Tag Archives: Romeo and Juliet

Oaxaca, 2011

It was a long bus trip to Oaxaca, distance was a factor I hadn’t thought of fully when we decided to come to Mexico- everything was a little further than I thought. It’s hard to pick a favorite place in in the country, but Oaxaca definitely made the top three, so it was worth it when we got there.

My husband and I stayed in an authentic hotel with gothic style rooms and courtyard gardens. Perhaps it was a mistake to try the local mescal- a moonshine version of tequila- after such a long trip. One shot in the Alice in Wonderland themed bar and it was down the rabbit hole for me.

The next day, we wandered down the Alcala, a closed off walking street lined with buildings, to the main square with the usual Cathedral and state Government palace. The iconic Hotel Monte Alban also overlooked the square that was filled with the sounds of musicians and the sights of the market.

I bought a pair of earrings from a local mountain tribe seller and an Alebrijes lizard. Alebrijes are wooden painted animals, originally made as toys for children, that are unique to Mexico. They were so colourful and beautiful that I wish we had the foresight and luggage space to buy more.

We went to an authentic mole restaurant in the house of a local woman to try mole, as Oaxaca claims to be the originator of the popular Mexican sauce. First time around, I thought it tasted like dirt. Another evening, we had mole with duck in a fine dining restaurant called Los Danazantez that had a lovely open air courtyard of water features and a large wooden bar. It was better second time around, so I can see how the locals have acquired a taste for it.

Oaxaca is a town of colour, flowers, black pottery and pushed tin. At times, I felt like I was on the set of Baz Luhrmann’s Romeo and Juliet. It is also a town of churches and temples, so we visited Iglesia de Santa Domingo.

Inside was plethora of gold with the Santa Domingo family tree on the roof. In the grounds of the monastery next door there was elaborate courtyards with marble pillars and lots of painting of monks on the walls.

The view over the cactus garden to the mountains from one of the arched windows was beautiful. Also housed here the Museo de las Culturas de Oaxaca with many statues, gold painted balconies and saints on cornices.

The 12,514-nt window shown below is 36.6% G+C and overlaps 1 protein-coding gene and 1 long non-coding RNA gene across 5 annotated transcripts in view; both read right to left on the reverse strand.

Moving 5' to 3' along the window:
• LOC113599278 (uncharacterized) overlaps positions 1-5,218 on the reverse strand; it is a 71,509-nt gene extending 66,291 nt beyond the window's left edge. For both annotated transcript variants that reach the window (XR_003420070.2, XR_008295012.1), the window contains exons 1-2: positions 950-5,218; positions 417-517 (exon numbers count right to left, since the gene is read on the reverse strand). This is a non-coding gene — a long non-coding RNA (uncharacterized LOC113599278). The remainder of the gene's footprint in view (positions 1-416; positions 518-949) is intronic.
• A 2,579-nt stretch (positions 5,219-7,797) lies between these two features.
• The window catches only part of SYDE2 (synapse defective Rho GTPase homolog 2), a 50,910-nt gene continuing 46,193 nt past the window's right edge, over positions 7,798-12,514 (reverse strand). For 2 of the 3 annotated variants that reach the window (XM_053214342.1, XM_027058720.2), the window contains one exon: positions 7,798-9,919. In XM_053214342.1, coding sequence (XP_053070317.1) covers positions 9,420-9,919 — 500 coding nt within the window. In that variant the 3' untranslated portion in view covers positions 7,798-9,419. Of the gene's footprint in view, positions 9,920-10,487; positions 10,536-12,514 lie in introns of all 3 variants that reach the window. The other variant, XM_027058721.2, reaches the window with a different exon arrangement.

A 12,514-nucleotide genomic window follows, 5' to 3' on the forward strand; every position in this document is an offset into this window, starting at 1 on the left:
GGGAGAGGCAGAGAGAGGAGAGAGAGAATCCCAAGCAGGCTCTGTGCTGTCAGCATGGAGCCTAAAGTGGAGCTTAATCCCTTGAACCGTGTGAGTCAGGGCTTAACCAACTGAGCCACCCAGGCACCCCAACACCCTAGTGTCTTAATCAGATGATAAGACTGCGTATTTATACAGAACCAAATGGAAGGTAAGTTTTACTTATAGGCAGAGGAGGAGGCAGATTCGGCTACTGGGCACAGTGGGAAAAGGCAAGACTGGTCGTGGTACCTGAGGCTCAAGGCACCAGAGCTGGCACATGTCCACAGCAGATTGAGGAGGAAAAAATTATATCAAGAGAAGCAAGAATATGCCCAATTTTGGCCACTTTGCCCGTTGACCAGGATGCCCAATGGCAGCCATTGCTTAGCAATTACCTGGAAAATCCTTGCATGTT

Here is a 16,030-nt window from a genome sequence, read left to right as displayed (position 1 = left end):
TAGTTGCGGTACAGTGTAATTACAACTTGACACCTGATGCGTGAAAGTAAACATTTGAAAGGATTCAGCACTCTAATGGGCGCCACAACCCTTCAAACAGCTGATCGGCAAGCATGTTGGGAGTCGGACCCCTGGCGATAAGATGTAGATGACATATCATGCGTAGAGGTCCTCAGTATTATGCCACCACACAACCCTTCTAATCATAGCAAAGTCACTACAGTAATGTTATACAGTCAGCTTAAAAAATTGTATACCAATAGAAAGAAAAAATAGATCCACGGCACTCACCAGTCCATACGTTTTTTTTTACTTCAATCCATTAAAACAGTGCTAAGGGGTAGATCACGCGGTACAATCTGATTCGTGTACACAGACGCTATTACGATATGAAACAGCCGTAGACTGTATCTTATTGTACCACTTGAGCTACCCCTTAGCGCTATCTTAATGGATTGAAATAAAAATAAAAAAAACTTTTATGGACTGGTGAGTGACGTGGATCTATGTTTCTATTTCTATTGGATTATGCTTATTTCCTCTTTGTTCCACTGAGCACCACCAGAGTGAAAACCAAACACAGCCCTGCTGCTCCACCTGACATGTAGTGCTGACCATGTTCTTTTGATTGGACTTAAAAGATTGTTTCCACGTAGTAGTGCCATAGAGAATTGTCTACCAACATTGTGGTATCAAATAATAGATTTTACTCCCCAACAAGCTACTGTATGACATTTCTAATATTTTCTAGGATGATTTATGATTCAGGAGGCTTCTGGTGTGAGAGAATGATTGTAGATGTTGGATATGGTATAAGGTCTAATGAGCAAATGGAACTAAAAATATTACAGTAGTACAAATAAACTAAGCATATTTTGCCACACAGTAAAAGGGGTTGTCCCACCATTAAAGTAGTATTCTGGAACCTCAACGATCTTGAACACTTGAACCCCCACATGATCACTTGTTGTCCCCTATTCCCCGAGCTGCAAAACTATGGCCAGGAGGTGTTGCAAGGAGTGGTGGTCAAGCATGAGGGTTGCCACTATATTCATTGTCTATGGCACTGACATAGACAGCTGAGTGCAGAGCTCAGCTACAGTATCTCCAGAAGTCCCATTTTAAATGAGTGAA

That evening we visited a rooftop bar overlooking Iglesia de Santa Domingo and felt like we were on top of the world.

Related posts: Mexico City, 2011

What came in best- the book or the movie?

After seeing Gone Girl on the long weekend, I got to thinking about movies based on books.

The general rule is that the book is always better than the movie. I think this is because your own imagination is better than anything they can produce in Hollywood. It is also a testament to the quality of writing that provides the back story and inner thoughts of the characters as the action unfolds.

In the case of Gone Girl, I think the movie was better in some ways. By not providing her back story, the lead character Amy seems even more terrifying. However, the media beat up about the ending being different was wrong – the last line was different, but the result was the same.

Also, as much as I love him, I don’t think Ben Affleck being cast as Nick was the right choice. He was just not slick enough and not how I imagined the character to be at all. Perhaps Matt Damon would have been a better choice? (ha ha!).

I had a similar problem with Twilight. In the book, the character was a strong female, but in the first movie Kristen Stewart was just whiny! The trilogy did improve as the confidence of the actors and special effects did, but the inner dialogue between the wolves was not the best- although it is a hard concept to communicate through film.

One Day stayed true to the book, but somehow still missed the mark in making the transition from good film to great film. Perhaps due to the casting?

He’s just not that into you was very well done- I liked the intersecting stories and the casting was brilliant. I think the movie was actually far better than the book as it fictionalised the non-fiction which made it more personal.

Both the Devil Wears Prada and Confessions of a Shopaholic were excellent as books and as movies. The light hearted content make them very adaptable. Kudos to fellow Aussie chick Isla Fisher for playing the kooky character Becky in the latter perfectly- one might say even better than in the book.

Bridget Jones’s Diary was a great movie which earned a bit of a cult following. The sequel, not so much. Both movies stayed true to the book, so I’m not really sure what happened there?!

The same thing happened with the Sex and the City movie. First film good, second one a flop. Perhaps sequels are never as good as the originals. I’m pretty sure that was a lesson we already learnt in the 80’s right?!

The first Lord of the Rings movie was nowhere near as good as the books and I stopped watching after the first one. As previously mentioned, my dad used to read the books to me as a child, so perhaps my memory will always be greater than the movies.

I thought Baz Luhrmann’s Romeo and Juliet was a very clever adaption to bring Shakespeare’s play into the 20th Century. The racy music and well-timed action would have been easy to understand even for those without the knowledge of the playwright and ye olde English.

Anne Rice’s Interview with the Vampire didn’t have enough of Louis’s back story at the beginning, but made up for it in the greatly gothic rest of the film. The sequel, The Queen of the Damned, was a terrible adaptation of the book. Anne Rice was not involved in the screenplay (as she was in Interview with the Vampire), which is an essential ingredient in a successful book to movie shift.